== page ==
- Determine the average per period margin and costs that are associated with retaining this customer.
- Multiply the period net profits by the number of periods the relationship lasts.
Let's see if we can work an example:
- Suppose that for the past four years your retention rate for a set of customers has been 60%, 61%, 62%, and 61% over a four-year period. This equates to an average retention rate of around 61%: (60+61+62+61) / 4 = 61.
- Analysis reveals that the expected relationship duration for the average customers is 1/(1-average retention). In this case, that's 1/(1-.61), or 2.56 years.
- After analyzing the historical data over the same four-year period, the firm has determined that the average margin is $7,500 and the average costs over this period total $750. This equates to a net margin of $6,750.
- Expected retention equity is $17,280 ($6,750*2.56).
Calculating customer retention equity (lifetime value) really helps to understand why it makes sense to invest in keeping customers. It's a very interesting way to get a handle on your customer portfolio and to segment your customers.
3. Share of Wallet and Potential Wallet Value
Many organizations use "share of wallet" as a way to improve their understanding of where added value may exist among their customers.
The wallet of a customer is defined as the total amount that the customer can spend in a specific product category. The share-of-wallet, then, is how much the customer spends with a particular seller.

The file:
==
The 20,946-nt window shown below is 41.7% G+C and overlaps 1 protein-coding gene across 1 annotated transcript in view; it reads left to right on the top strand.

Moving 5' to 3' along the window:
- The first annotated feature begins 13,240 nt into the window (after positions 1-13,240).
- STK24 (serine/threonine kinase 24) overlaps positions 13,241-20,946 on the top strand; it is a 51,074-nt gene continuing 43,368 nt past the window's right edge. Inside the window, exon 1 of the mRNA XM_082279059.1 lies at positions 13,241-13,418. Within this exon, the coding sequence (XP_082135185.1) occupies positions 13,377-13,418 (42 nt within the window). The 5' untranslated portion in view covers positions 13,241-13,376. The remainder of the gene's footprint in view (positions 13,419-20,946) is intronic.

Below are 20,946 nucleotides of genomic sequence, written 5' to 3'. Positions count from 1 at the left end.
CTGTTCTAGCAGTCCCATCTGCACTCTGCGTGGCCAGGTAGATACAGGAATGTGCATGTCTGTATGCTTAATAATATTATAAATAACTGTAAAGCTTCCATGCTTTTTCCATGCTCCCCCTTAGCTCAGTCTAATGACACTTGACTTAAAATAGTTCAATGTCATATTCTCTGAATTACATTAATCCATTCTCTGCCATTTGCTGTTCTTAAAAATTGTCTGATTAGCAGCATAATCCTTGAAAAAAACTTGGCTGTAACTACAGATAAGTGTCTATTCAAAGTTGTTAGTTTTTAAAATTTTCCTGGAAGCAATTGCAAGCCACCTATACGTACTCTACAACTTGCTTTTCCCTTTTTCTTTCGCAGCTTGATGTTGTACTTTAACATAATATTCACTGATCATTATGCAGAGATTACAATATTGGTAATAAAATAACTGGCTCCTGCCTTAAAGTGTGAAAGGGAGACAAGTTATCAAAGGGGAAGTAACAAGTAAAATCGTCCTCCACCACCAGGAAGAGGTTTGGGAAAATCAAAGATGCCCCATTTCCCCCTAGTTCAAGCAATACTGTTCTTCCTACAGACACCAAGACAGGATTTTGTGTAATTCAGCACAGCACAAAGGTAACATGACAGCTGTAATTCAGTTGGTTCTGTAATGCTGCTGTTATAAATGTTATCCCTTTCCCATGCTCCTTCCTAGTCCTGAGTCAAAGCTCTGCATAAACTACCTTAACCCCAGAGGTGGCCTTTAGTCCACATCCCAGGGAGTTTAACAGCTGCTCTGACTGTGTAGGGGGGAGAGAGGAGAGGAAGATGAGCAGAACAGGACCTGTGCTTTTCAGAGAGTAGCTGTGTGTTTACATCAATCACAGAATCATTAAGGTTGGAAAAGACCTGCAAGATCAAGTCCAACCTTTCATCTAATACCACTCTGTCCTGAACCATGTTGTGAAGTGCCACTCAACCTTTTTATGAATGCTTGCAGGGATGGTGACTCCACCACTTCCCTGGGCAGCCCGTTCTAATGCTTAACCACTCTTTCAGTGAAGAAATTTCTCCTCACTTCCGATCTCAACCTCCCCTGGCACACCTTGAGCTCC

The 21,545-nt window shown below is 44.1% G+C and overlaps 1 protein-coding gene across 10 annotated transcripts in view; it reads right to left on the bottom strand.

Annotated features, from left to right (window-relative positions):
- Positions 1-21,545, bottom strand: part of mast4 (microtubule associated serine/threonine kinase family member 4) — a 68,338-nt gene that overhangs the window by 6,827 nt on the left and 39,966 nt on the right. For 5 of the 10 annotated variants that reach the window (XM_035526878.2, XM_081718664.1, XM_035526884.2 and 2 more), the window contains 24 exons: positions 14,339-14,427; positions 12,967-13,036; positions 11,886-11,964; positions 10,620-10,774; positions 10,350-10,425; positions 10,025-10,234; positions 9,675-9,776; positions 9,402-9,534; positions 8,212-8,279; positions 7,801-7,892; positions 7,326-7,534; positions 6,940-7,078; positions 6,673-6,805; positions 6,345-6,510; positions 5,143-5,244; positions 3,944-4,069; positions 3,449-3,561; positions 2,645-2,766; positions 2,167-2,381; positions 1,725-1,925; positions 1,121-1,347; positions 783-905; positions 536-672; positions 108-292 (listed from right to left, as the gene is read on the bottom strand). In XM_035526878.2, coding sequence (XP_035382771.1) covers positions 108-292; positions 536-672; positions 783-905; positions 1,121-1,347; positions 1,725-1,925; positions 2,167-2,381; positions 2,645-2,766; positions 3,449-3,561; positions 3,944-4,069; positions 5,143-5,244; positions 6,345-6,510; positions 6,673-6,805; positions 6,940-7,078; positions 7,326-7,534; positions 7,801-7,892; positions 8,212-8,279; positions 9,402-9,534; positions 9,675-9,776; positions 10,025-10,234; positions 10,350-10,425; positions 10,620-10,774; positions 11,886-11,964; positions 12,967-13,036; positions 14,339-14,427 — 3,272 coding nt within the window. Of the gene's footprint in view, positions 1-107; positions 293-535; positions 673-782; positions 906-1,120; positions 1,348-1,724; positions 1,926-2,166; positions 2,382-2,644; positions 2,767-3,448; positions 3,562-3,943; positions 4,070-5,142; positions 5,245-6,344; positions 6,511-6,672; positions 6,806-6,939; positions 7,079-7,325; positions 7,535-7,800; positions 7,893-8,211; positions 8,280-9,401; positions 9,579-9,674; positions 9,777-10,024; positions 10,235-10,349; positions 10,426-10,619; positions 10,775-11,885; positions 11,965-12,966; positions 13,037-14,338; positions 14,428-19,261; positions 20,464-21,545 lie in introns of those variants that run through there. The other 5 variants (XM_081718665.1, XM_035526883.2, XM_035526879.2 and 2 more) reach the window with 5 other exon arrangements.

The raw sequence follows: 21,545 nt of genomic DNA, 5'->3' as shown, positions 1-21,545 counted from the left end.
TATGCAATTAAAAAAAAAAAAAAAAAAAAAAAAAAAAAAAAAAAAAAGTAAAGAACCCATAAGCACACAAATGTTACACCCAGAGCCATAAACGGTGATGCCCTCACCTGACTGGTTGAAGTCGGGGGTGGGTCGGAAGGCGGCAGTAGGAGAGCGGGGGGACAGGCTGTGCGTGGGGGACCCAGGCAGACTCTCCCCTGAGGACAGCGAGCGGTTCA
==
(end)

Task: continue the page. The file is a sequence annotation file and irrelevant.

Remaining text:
The simplest way to calculate share of wallet is to measure how much of a customer's total category spending you own vs. what the customer spends in that category, and then compute the resulting ratio.
By understanding the total wallet and the share-of-wallet, you can identify which customers are the most "loyal" and which customers have the greatest growth potential. Both the ratio and the actual difference are important: The first tells us the share of wallet, the second the potential value.
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How does an organization reduce churn/attrition rate and improve customer retention equity and share of wallet? Improving the strength of the relationship with its customers, increasing the satisfaction across all touch points, and optimizing customer experiences will directly affect each of those three customer-value metrics.
And they represent real opportunities for Marketing to make an impact and a difference, because Marketing can positively influence all three. Touch-point effectiveness, the strength of the relationship, and customer experience are all within Marketing's sphere of influence and scope of responsibility.
Therefore, those marketing organizations that drive strategies, performance targets, and metrics related to relationship strength, touch-point effectiveness, and customer experience will be in a better position to demonstrate an impact on the three customer value metrics.
You may like these other MarketingProfs articles related to Customer Relationships:
- Boost Your Sales With Strategic Gifting [Infographic]
- How to Use Empathy in Your B2B Brand Storytelling
- The Role of Customer Empathy in the Future of Marketing
- How to Offer More Value to Your Crisis-Stricken Customers [Infographic]
- CX Will Be Essential for Rebuilding After COVID-19: Four Steps You Need to Take Now
- Planning Your COVID-Related Communications: A Flowchart [Infographic]